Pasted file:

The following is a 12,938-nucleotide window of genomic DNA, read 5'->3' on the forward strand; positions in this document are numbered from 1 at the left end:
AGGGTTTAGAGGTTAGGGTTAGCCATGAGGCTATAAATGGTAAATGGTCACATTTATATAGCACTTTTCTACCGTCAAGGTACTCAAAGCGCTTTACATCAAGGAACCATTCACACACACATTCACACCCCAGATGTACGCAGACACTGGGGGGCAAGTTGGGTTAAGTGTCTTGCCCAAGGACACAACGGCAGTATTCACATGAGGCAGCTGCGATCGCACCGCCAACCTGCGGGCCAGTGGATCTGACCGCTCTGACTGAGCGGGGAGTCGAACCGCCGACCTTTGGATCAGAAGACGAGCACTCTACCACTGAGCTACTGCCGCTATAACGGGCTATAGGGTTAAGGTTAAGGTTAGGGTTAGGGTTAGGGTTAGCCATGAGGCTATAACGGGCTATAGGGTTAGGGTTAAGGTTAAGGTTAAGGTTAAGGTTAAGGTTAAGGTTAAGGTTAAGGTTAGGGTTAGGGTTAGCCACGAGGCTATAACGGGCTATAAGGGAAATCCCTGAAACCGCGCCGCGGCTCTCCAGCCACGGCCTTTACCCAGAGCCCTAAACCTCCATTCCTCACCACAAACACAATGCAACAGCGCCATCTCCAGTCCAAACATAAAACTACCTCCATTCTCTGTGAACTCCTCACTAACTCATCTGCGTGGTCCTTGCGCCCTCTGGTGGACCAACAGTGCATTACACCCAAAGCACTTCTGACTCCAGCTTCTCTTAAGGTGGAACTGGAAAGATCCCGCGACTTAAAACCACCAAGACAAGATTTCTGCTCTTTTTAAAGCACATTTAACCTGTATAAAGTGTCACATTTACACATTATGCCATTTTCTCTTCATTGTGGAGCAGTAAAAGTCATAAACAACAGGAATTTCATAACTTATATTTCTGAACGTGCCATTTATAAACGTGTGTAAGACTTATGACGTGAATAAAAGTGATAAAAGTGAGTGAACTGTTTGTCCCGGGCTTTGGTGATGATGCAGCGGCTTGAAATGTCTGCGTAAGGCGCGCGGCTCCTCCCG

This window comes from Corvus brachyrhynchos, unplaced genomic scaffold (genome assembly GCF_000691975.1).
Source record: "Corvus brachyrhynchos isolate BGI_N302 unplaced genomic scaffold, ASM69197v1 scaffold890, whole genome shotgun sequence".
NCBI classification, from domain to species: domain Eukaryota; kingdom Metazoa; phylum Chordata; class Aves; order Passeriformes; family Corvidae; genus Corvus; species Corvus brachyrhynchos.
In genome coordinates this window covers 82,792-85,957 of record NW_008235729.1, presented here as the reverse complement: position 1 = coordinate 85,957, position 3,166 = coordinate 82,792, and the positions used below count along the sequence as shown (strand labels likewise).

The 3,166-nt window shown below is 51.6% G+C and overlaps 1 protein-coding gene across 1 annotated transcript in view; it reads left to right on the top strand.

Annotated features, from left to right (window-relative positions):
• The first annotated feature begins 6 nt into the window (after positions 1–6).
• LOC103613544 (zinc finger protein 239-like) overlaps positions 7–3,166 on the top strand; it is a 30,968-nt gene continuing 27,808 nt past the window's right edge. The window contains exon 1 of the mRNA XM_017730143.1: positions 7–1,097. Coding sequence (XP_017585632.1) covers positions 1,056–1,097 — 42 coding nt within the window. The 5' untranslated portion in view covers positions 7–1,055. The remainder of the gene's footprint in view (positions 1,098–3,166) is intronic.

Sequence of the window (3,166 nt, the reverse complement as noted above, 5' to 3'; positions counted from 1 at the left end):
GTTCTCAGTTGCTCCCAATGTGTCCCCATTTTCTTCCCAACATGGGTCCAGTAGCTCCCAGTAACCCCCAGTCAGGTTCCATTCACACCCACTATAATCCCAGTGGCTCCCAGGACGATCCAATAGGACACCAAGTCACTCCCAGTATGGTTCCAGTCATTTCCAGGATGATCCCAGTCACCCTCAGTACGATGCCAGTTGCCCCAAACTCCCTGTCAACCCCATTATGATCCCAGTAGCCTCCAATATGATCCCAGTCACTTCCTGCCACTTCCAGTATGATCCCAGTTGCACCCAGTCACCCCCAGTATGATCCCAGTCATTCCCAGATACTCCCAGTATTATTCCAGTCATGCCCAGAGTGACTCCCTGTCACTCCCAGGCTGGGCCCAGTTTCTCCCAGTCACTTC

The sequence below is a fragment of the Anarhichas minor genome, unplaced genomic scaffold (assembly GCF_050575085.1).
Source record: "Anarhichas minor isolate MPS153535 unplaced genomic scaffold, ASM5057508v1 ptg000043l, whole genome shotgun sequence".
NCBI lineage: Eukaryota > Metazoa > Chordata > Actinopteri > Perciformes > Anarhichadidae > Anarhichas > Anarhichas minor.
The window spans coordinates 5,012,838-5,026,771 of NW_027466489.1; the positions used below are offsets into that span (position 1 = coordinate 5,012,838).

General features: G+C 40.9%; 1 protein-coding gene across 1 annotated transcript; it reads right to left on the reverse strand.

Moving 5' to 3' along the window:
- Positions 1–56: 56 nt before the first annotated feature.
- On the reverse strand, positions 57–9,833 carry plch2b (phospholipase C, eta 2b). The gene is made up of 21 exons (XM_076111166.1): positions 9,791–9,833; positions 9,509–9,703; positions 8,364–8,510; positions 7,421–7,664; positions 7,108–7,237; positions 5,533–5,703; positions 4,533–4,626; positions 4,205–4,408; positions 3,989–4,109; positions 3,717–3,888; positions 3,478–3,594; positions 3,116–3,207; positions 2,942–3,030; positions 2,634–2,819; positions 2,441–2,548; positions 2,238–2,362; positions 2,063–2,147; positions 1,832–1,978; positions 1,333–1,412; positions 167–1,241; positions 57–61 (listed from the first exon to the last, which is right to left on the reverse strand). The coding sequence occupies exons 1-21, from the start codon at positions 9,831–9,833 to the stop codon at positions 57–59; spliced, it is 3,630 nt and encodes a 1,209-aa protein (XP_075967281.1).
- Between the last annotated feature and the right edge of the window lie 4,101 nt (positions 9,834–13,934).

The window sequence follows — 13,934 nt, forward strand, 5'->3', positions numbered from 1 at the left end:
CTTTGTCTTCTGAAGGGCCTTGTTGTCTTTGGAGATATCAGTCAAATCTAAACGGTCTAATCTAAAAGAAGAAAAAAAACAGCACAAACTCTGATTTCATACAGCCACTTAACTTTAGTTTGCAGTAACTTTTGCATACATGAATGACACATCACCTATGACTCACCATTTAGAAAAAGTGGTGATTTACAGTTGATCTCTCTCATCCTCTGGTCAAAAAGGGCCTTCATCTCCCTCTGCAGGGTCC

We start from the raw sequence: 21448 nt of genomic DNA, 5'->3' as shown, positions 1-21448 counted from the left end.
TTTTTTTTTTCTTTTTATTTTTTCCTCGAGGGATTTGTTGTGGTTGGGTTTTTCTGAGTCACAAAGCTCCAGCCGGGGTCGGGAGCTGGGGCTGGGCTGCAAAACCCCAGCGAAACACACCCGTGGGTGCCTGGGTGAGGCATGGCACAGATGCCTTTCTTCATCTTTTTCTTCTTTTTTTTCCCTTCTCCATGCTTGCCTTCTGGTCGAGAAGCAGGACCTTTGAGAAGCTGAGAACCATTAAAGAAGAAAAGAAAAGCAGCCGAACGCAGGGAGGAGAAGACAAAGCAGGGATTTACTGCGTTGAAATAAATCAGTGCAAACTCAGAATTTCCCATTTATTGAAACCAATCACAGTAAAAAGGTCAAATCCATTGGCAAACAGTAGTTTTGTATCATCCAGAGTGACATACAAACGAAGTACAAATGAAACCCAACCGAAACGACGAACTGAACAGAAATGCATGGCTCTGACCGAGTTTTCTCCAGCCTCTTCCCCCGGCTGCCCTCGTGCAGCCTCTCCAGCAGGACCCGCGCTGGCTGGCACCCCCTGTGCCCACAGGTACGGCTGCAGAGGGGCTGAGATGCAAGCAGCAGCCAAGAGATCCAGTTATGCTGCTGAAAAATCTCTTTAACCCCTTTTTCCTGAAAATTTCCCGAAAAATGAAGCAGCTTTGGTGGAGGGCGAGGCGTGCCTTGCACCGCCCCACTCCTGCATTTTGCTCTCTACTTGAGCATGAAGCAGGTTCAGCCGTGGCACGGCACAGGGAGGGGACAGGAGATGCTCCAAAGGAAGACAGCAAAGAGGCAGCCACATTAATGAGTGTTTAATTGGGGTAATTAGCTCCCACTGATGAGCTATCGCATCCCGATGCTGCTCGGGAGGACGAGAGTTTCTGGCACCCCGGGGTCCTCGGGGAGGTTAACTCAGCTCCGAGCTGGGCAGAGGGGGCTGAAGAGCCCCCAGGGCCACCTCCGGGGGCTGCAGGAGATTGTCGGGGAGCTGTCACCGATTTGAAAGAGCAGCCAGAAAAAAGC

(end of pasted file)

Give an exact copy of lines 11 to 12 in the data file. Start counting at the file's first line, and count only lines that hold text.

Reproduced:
Sequence of the window (3,166 nt, the reverse complement as noted above, 5' to 3'; positions counted from 1 at the left end):
GTTCTCAGTTGCTCCCAATGTGTCCCCATTTTCTTCCCAACATGGGTCCAGTAGCTCCCAGTAACCCCCAGTCAGGTTCCATTCACACCCACTATAATCCCAGTGGCTCCCAGGACGATCCAATAGGACACCAAGTCACTCCCAGTATGGTTCCAGTCATTTCCAGGATGATCCCAGTCACCCTCAGTACGATGCCAGTTGCCCCAAACTCCCTGTCAACCCCATTATGATCCCAGTAGCCTCCAATATGATCCCAGTCACTTCCTGCCACTTCCAGTATGATCCCAGTTGCACCCAGTCACCCCCAGTATGATCCCAGTCATTCCCAGATACTCCCAGTATTATTCCAGTCATGCCCAGAGTGACTCCCTGTCACTCCCAGGCTGGGCCCAGTTTCTCCCAGTCACTTC